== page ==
Could Australia really save the world from a coffee beans crisis? Scientists from down under are trying to prevent just that, and they are currently testing climate resistant coffee beans to help stop it.
According to The Guardian, climate change is going to have a dramatic effect on coffee beans. By the year 2050, the demand for coffee is expected to double, while the suitable land for coffee bean growing will not be useable. Therefore, unless something drastic is done now, there will be a severe shortage of coffee.
Scientists at Southern Cross University in Australia are stepping up in an attempt to prevent the shortage by test 20 different climate resistant coffee bean varieties. Prof Graham King is one of the leading scientists on the project. He recently shared that this month up to 900 plants are going to be planted in Alstonville, northern New South Wales, at a tropical fruit research station.
King went on to explain that it will take up to five years for the trial to produces any significant findings. However, government funding from government-funded AgriFutures Australia runs out in May. He is unsure if more funding will become available or not as the group has not been overly engaged with the project.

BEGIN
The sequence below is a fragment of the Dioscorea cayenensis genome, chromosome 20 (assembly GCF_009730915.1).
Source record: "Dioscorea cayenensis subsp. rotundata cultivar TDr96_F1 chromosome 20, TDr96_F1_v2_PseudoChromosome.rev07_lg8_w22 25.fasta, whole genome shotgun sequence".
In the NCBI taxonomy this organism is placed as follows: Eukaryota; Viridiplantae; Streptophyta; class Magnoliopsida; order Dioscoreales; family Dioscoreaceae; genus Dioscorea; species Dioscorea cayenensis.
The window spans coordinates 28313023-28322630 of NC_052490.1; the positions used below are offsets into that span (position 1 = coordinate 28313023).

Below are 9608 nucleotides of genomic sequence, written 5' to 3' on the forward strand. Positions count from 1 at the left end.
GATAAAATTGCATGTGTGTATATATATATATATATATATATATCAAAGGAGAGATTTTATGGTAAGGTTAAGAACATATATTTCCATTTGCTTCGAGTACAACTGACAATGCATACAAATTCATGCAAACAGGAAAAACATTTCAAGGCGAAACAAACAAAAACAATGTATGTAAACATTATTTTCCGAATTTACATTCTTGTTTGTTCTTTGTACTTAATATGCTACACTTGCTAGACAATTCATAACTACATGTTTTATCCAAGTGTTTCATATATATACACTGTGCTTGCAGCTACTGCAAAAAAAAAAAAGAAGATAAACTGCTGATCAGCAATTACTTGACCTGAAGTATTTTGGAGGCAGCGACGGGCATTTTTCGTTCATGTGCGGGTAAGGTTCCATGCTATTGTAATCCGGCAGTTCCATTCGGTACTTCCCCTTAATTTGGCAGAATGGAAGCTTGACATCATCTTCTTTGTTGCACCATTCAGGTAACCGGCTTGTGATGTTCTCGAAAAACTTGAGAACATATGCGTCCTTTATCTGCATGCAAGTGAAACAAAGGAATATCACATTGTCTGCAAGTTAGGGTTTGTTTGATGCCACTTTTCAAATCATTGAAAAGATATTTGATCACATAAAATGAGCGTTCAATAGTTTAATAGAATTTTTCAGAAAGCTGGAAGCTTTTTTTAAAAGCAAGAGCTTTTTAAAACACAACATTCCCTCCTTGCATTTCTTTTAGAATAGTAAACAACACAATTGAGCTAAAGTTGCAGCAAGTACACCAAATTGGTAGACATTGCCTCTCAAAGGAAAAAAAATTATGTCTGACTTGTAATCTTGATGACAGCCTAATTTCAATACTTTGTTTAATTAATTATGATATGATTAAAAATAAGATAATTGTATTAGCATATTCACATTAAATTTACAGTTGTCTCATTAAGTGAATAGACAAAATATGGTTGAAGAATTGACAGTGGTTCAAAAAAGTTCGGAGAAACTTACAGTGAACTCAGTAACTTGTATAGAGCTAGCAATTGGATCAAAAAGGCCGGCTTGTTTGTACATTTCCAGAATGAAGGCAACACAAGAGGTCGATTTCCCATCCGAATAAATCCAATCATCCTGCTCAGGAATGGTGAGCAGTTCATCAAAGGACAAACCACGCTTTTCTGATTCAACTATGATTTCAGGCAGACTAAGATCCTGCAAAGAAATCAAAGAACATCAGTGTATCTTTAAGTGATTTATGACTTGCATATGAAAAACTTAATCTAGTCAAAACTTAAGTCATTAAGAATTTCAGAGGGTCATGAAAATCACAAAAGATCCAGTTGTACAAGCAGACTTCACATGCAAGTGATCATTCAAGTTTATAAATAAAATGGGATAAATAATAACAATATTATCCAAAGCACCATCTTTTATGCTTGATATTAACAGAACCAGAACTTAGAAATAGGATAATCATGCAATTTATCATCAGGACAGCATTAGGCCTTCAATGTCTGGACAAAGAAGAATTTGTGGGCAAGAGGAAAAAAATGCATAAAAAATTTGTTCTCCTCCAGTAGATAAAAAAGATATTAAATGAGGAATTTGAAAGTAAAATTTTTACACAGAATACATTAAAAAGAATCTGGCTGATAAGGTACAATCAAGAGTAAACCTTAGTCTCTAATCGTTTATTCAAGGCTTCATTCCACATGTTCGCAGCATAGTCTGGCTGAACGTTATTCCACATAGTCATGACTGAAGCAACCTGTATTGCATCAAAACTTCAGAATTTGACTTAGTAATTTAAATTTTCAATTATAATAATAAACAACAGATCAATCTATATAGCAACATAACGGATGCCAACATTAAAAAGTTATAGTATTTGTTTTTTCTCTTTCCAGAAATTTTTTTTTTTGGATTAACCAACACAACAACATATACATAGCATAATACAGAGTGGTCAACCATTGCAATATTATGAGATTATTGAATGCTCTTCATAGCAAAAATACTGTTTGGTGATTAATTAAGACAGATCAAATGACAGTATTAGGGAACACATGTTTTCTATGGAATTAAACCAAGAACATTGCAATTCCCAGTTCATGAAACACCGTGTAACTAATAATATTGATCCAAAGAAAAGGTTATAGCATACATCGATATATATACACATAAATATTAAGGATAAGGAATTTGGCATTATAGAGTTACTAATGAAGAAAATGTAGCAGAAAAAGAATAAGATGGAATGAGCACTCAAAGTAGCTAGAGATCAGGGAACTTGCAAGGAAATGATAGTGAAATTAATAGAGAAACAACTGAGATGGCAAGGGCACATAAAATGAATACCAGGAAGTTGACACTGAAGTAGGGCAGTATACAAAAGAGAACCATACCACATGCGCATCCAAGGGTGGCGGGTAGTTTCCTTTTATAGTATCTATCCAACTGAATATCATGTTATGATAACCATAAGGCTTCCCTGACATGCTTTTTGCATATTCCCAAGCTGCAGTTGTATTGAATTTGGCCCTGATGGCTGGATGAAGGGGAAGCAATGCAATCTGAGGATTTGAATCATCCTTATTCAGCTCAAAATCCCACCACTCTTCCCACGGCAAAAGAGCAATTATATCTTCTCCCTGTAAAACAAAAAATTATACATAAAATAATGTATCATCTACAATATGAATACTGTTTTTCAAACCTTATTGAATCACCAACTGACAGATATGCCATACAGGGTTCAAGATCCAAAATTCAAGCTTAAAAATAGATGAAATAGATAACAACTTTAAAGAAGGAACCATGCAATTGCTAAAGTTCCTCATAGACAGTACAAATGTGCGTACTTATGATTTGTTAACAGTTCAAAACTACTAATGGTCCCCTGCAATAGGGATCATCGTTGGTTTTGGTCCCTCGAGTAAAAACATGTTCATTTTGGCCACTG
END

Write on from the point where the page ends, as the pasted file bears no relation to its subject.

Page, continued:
Duncan Farquhar is the business development manager for AgriFutures, and he shared the coffee sector has been giving funding from the organization since 2014. Farquhar went on to explain that the coffee industry has been invited to compete for a new round of funding.
World Coffee Research is doing its part by encouraging those in the coffee industry to contribute to the Checkoff program to help safeguard the future of coffee beans. The program is there to support such trials as the one King is working on, to help keep those initiatives funded. It is pretty clear that something needs to be done today or the future of coffee is going to be in jeopardy. Expanding Australia's plantations into climate resistant coffee beans won't prevent climate change, but it will help keep prevent a coffee shortage in the future.
What do you think about Australian scientists testing climate resistant coffee beans? Can it work or not?